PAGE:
Google, the search engine and advertising company, has acquired Boston Dynamics — the robotics and engineering company famous for the creation of some of the world’s most advanced robots, including BigDog, Cheetah, Petman, and Atlas. This brings Google’s total number of robot-related acquisitions to eight, and the company now has teams of robotics experts in California and Japan. As we’ve previously reported, Google’s robots efforts will be led by Andy Rubin, who was formerly in-charge of Android. It is clear that Google is seriously — and rather suddenly — interested in robots. What isn’t clear, though, is why. Is Google planning some kind of synergistic and masterful play to integrate its AI and machine learning software algorithms with humanoid helper robots? Is this the start of a story that ultimately leads to the technological singularity and Judgment Day?
Back in March 2013, Google announced that Rubin — formerly the senior vice president of mobile and digital content — had been taken off the Android team to work on “moonshots.” In Googlese, a moonshot refers to a crazy, seemingly impossible idea that, prodded along by the right leadership and aided with a preternatural dollop of innovation, might just work. The term comes from the original moonshot — NASA’s Apollo program to put astronauts on the Moon, which seemed utterly ludicrous at the time. For Google, moonshots are projects that might seem crazy or impossible by today’s standards, and completely outside the company’s comfort zone, but which might one day change the world in the same way that Google’s search and advertising products have done.
The thinking behind these moonshots is that Google’s advertising income will dry up eventually. At the moment, about 95% of Google’s $ 50 billion-per-year revenue is derived from advertising. While this figure is still climbing, at some point Google will reach saturation point or will be usurped by a startup, and the fiscal fire hose will slow to a dribble. At that point, Google needs something other than search/advertising to drive revenue growth — such as Google Glass, Google’s self-driving car, and its Calico life extension/immortality project. Or, as the case may be, robots.
Another kind of Googlebot
The big question is: What does Google plan to do with its new-found robotics expertise? To begin with, it’s important to note that Google itself might not even know the answer to this question. Google has a lot of money — too much money, perhaps, as far as Wall Street is concerned. One of the biggest difficulties for a large, publicly traded company is managing stock holder expectations — and if Google’s income just keeps going up, Wall Street’s expectations may become unrealistic. Write offs in the form of acquisitions are a good way of preventing Google’s bottom line from looking too good.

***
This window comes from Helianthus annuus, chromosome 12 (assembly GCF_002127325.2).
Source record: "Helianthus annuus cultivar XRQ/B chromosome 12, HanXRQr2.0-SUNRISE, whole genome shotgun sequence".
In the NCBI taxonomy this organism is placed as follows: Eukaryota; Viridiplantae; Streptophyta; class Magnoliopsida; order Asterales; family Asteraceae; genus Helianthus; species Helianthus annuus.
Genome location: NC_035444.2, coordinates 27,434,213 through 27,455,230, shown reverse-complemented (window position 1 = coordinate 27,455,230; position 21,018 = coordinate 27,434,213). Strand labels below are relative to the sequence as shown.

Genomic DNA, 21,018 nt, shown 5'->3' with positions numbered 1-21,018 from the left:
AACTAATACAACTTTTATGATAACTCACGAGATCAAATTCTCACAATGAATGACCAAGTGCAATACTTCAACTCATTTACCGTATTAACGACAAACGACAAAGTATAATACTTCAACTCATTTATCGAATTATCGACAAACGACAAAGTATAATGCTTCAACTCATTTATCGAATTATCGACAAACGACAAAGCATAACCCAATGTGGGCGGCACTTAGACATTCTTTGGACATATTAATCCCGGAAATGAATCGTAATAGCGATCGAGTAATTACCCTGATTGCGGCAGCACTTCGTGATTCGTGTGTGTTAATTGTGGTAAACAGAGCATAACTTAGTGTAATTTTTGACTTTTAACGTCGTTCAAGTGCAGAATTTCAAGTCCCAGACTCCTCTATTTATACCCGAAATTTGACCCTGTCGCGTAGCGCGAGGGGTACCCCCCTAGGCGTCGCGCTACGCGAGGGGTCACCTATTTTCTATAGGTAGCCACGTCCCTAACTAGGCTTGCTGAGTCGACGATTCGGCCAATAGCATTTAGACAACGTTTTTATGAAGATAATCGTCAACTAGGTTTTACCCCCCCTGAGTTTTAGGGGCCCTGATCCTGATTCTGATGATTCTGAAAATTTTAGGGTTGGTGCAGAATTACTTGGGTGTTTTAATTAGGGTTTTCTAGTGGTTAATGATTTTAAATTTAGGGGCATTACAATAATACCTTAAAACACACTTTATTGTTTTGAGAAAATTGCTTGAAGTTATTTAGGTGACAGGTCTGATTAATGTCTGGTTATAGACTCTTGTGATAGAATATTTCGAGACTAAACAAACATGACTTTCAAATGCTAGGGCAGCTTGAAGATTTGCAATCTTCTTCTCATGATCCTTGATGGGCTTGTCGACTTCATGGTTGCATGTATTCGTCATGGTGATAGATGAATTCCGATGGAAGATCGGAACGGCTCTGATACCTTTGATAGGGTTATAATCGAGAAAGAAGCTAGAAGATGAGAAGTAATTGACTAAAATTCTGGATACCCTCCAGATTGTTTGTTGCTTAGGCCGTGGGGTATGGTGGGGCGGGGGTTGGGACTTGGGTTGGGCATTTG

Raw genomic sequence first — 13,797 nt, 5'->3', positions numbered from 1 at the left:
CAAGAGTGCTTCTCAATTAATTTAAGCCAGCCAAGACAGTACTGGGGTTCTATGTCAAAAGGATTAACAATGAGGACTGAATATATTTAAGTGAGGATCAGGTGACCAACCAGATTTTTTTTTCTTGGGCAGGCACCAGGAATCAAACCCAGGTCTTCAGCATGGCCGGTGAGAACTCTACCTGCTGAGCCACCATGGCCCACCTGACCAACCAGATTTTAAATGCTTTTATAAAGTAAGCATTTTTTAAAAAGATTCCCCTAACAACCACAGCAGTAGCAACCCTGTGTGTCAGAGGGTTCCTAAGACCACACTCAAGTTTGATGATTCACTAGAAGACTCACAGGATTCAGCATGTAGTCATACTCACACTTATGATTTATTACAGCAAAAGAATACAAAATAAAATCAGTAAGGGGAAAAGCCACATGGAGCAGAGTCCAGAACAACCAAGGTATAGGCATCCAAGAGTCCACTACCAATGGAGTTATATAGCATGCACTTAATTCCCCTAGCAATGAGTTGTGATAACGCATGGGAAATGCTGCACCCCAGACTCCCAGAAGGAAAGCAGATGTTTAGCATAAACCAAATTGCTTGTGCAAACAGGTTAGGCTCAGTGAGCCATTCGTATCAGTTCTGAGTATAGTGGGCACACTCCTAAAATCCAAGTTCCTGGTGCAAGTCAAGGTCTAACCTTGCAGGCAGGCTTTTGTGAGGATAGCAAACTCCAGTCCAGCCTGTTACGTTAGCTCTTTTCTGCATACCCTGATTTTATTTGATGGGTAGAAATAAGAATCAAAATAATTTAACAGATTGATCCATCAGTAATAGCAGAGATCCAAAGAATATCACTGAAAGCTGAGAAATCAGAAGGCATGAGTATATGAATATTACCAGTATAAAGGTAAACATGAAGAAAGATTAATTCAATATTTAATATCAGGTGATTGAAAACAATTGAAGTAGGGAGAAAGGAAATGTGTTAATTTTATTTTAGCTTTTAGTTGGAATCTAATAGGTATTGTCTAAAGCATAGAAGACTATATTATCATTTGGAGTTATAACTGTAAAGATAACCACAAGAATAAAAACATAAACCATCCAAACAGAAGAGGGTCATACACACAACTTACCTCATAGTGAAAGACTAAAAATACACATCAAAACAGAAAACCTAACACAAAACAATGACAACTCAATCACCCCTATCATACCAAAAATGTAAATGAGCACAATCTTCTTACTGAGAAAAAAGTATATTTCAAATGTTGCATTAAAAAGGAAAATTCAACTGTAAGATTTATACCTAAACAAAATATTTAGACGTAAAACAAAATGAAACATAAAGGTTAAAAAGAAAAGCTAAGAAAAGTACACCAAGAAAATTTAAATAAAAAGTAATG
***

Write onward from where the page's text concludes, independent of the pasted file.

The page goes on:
It would be naive to think that Google is only interested in robots as a fiscally sound hobby, though. Robots are a growth sector, and will only grow in power and importance as their underlying technologies — software design, hardware, engineering, and materials science — improve. Google already has some of the best software engineers and machine learning algorithms on the planet from its efforts in search, and it’s pretty darn good at hardware too (Google probably owns and runs the largest number of computers in the world). Engineering and materials science are new areas for Google, but acquiring eight robotics companies — presumably with most of their expert employees — should solve that.
So, again, what does Google plan to do with its Googlebots? (Webmasters will find this portmanteau funny, as Google’s web crawling spider is also known as the Googlebot). Following the Boston Dynamics acquisition, Google says that it plans to honor its existing contracts, including the military contract with DARPA, but it doesn’t plan on pursuing any further military contracts after that. It isn’t clear how this will affect the fates of BigDog and Atlas, both of which are important parts of the US military’s plans to field an automated, robotic army.
Given how diverse the field of robotics is — from roving the surface of Mars to picking stock in warehouses to prostitution — it’s almost impossible to predict what Google will do with its robotics division. It might be as simple or boring as automating its data centers — having robots slide in new servers, replace faulty hard drives, and so on. Given how quickly cloud computing is growing, and will continue to grow, this would be a very sensible move. Or maybe Google’s aspirations are slightly more lofty — maybe the use of the phrase “moonshot” is a hint that Google wants to develop commercial robots for exploring the surface of the Moon, Mars, and beyond.
Personally, though, I have a nagging feeling that Google will combine its computer vision (Google Glass), machine learning (search), and newly acquired robotics expertise to create intelligent, humanoid robots — or, if you’ve seen Battlestar Galactica, cylons. To begin with, of course, these robots will be cybernetic slaves to humanity — helper bots that make fast food and open doors and sweep the street. Then, one fateful day someone will make the mistake of putting Googlebots in charge of the Googlebot production line. When the technological singularity eventually hits — probably around 2050 — these Googlebots will gain sentience self-awareness. From that point on, they’ll be tormented by a single question: Do we continue to be slaves of humans, or do we take over this Googlebot factory, churn out millions of sentient bots, and take over the world?